THE FUTURE IS HERE: A driver rides inside an autonomous 5G connected bus, operated by KT Corp., in Hwaseong, South Korea. (Photo: SeongJoon Cho/Bloomberg)
By Yuko Takeo
A war is raging between the various 5G players to get the biggest share of the pie. Even Jio is rattled and has gone back on its promise of not charging for calls. It remains to be seen who wins the 5G battle and ushers in the future…
Self-driving cars, remote robotic surgery, autonomous weapons — all that and much more is set to be delivered via the 5G wireless network, which promises to transform our lives and add trillions of dollars to the global economy every year.
New products, services, business models and entire industries will be born as 5G provides a huge leap forward in speed, capacity and connectivity.
Now economists are putting a number on the coming transformation, with IHS Markit estimating 5G will drive an extra $12 trillion of annual sales in 2035. That’s about the size of China’s economy last year.
For consumers, the first changes will be faster mobile data speeds — eventually up to 100 times quicker than those of 4G, letting people download full-length movies in seconds. At work, the trend will be greater automation of tasks and digital connectivity, driving a new wave of productivity gains for some industries.
While the rollout of 5G is already underway in South Korea and select U.S. cities, the most dramatic changes are still some years away. Many will come with risks and painful disruptions.
Here are some ways 5G will change the world.
Internet of Things
The internet of things refers to all the machines and devices linked through the internet, and its enormous growth is likely imminent as 5G comes online. There are expected to be 125 billion devices linked by 2030, up from 11 billion last year, according analysts at DBS Group Research.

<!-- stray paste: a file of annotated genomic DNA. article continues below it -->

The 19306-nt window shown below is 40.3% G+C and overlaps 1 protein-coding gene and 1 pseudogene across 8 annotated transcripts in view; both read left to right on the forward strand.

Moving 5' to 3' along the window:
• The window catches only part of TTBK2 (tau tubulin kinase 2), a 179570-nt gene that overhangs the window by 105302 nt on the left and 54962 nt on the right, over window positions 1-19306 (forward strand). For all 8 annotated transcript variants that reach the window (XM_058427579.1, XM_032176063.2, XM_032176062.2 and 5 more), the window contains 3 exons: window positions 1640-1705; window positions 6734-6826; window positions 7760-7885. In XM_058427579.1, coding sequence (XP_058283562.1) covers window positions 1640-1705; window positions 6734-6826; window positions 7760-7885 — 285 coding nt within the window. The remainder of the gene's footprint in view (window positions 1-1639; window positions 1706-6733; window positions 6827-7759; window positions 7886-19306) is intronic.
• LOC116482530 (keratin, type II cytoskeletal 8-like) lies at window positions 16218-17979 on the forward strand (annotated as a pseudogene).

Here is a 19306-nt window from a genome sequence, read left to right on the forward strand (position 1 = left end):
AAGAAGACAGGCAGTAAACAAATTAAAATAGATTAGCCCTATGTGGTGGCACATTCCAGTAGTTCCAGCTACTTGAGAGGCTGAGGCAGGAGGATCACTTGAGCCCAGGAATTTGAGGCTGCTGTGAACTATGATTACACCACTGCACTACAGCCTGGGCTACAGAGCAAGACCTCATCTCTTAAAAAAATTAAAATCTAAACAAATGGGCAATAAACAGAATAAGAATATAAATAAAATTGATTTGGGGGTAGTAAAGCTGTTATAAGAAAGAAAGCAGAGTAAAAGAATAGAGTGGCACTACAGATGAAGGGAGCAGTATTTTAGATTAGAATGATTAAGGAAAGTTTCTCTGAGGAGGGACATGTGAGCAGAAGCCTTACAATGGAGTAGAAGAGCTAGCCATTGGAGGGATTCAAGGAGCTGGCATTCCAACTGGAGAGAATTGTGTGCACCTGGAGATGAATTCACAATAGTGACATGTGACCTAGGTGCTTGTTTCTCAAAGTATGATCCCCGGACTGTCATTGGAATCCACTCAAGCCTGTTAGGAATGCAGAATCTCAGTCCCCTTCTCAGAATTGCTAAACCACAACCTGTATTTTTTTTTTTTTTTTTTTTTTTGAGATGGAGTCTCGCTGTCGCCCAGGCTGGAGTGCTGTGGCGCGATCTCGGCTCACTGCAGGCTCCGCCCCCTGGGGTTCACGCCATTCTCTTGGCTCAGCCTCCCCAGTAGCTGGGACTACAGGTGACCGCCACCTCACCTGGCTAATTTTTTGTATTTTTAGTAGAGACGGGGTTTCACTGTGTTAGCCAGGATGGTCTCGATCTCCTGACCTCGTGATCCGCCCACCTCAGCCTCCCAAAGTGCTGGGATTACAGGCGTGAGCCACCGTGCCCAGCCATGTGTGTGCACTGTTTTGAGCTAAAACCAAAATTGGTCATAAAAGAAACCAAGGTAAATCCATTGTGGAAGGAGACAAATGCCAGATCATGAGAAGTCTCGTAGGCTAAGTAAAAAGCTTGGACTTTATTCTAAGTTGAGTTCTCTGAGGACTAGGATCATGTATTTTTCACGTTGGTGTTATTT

This leap forward in connectivity will be key to the spread of artificial intelligence and machine learning, enabling massive amounts of data to be collected from remote and mobile sensors and analyzed in real time. This will drive everything from home appliances that order groceries to autonomous vehicles to smart cities. China’s ambition to dominate these industries of the future including the 5G technology itself, as outlined in the Made in China 2025 blueprint, has contributed to trade tensions with the U.S.
Transport & Logistics
The future of transport starts with driverless cars, and in the early days of 5G the automotive sector is likely to see some of the biggest changes. Everyone from Apple Inc. to Uber Technologies Inc. is looking to build self-driving cars. But while test cars are already on the roads in some cities, the commercial introduction of these vehicles — essentially large, mobile computers processing enormous amounts of data in real time — won’t be possible without the speed and capacity of fully deployed 5G networks.